The random noise DP computations introduce to hide the effect of any single individual inherently decreases the accuracy of a statistical measure taken on the noisy data. There are two primary factors that will effect the error, or lack of accuracy. These are the number of records in the dataset, and the privacy parameter ε. There are others sources of error, namely sampling and the type of query being performed, but these are beyond the scope of this blogpost. The graphs generated below were taken by performing a count of occurrences of a particular job title in a simulated dataset. We simulated frequencies of occurrence at 100, 250, 300, 400, 500, 750, 1000, 1500, 2000, and 3000.
As the number of records in the dataset increases, the error of the differentially private results will decrease. As a
rule of thumb, no utility should be expected if the dataset contains fewer than 1⁄ε records. Ideally, a system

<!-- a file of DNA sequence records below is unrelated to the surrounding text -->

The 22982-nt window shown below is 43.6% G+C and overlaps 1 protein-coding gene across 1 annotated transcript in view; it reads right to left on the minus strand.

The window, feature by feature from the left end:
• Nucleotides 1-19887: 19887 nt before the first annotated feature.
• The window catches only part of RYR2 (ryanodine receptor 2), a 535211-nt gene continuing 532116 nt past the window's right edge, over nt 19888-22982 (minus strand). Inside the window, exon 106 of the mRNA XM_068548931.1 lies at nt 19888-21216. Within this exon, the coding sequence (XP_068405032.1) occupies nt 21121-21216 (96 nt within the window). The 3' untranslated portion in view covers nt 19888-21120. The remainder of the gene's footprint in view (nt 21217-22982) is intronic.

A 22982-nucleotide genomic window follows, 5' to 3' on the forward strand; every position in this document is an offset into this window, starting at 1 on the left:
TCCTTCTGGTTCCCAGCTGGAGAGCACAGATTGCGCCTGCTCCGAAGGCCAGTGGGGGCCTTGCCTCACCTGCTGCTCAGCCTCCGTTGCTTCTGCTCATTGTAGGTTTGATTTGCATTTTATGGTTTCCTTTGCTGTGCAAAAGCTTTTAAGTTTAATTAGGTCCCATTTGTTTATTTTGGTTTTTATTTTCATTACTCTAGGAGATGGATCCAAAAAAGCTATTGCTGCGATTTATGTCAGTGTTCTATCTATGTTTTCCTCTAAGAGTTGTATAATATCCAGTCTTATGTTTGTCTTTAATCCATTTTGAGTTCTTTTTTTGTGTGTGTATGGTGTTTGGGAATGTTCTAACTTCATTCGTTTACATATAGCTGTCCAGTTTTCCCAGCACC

using DP techniques will omit results for groups where the release of the results could potentially risk privacy. Where
this threshold lies is very dependent on the metadata for your private data. In our simulated dataset, this threshold was
around 350 observations. This is why the graph below does not include lines for the titles with 100, 250, and 300 occurrences.
Above this threshold, we find there to be a pronounced decrease in the error from around 0.1 to around 0.05 as the number of records increases beyond 1000. This is, for us, one of the most critical observations. We regularly see datasets of interest with less than 1000 records. In these datasets we can expect up to 10% error in our calculations, and in larger ones we expect 5% or less. For the below graph, we held epsilon constant at a value of 0.1.